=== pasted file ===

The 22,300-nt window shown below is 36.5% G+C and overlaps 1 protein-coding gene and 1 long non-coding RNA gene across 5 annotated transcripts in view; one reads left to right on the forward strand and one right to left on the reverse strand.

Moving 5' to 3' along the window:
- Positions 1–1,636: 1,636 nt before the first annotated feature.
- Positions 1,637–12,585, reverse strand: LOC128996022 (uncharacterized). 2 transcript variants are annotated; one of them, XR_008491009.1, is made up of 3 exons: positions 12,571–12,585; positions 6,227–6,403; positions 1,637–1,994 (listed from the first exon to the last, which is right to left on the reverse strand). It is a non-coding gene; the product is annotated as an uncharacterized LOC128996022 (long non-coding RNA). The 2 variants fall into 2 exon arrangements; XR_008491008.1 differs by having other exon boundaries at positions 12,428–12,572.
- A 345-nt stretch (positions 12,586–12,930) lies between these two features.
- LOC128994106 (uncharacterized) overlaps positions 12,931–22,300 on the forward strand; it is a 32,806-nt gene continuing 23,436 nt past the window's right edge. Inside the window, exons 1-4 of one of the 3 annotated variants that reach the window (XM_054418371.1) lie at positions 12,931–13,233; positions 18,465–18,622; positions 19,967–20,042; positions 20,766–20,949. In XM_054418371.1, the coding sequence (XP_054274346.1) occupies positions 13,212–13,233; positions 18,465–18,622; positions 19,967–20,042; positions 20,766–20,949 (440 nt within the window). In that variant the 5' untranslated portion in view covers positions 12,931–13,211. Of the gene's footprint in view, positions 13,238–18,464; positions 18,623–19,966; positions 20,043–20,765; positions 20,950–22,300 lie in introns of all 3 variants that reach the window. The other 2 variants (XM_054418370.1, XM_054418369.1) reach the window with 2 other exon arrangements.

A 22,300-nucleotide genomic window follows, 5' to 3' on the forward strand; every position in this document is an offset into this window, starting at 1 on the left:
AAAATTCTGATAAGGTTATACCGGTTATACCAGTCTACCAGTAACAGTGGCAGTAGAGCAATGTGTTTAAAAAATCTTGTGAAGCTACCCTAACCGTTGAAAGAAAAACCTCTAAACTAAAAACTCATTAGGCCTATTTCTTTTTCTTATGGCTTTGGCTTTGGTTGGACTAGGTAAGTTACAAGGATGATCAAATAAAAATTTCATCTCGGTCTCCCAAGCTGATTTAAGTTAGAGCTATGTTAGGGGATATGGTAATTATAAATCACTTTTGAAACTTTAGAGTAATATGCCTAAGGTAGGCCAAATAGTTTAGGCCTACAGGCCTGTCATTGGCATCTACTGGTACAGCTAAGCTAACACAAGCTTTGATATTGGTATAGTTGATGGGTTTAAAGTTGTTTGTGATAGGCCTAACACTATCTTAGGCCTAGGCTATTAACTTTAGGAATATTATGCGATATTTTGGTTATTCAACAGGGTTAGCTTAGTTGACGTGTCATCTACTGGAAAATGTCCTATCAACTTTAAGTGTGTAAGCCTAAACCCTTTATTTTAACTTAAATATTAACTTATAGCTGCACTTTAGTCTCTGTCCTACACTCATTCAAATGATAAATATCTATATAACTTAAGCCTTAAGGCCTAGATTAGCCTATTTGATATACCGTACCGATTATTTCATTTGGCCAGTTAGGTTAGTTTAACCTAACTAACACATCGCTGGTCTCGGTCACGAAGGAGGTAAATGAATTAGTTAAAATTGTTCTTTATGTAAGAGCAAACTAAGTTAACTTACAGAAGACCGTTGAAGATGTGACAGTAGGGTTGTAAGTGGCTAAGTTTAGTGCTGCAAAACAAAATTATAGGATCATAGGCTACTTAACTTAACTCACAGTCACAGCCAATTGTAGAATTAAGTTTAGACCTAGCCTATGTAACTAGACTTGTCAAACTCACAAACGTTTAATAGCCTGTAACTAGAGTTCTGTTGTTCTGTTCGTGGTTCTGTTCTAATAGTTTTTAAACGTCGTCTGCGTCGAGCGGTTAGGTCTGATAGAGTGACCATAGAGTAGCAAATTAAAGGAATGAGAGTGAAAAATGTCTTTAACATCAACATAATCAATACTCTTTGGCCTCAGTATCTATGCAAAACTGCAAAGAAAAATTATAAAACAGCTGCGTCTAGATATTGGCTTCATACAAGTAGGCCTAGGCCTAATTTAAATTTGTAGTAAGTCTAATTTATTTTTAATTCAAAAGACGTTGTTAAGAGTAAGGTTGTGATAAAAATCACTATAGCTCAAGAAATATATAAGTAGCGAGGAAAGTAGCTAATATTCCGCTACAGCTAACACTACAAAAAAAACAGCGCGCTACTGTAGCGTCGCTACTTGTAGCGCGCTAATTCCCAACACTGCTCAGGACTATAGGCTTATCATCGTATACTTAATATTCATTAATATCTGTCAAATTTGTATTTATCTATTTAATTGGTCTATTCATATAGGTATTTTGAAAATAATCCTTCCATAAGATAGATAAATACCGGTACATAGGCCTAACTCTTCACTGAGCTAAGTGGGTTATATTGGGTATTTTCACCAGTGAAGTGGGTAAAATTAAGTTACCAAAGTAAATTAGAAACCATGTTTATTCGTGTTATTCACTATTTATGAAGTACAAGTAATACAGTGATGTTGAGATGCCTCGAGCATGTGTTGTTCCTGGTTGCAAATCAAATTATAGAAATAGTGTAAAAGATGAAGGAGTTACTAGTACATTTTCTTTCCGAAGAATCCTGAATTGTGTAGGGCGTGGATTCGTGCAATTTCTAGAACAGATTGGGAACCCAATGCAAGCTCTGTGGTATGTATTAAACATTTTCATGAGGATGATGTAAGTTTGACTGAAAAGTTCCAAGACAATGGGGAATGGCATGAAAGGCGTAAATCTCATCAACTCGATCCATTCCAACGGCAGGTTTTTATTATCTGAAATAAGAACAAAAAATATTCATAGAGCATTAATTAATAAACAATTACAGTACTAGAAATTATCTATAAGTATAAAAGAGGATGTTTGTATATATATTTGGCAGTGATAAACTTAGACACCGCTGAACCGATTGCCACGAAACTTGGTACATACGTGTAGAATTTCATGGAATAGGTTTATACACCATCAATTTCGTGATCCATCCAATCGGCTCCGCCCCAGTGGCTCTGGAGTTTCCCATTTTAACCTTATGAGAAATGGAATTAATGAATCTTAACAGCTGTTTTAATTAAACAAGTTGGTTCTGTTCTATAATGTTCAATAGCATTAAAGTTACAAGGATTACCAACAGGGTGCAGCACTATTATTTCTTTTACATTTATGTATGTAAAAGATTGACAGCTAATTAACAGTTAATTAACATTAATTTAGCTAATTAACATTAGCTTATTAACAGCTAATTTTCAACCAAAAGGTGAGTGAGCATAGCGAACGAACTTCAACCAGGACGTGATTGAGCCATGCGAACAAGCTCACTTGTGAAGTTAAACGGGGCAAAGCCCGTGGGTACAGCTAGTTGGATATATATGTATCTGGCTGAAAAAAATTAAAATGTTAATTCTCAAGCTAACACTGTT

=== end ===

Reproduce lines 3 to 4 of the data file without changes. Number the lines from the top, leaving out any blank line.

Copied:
- Positions 1–1,636: 1,636 nt before the first annotated feature.
- Positions 1,637–12,585, reverse strand: LOC128996022 (uncharacterized). 2 transcript variants are annotated; one of them, XR_008491009.1, is made up of 3 exons: positions 12,571–12,585; positions 6,227–6,403; positions 1,637–1,994 (listed from the first exon to the last, which is right to left on the reverse strand). It is a non-coding gene; the product is annotated as an uncharacterized LOC128996022 (long non-coding RNA). The 2 variants fall into 2 exon arrangements; XR_008491008.1 differs by having other exon boundaries at positions 12,428–12,572.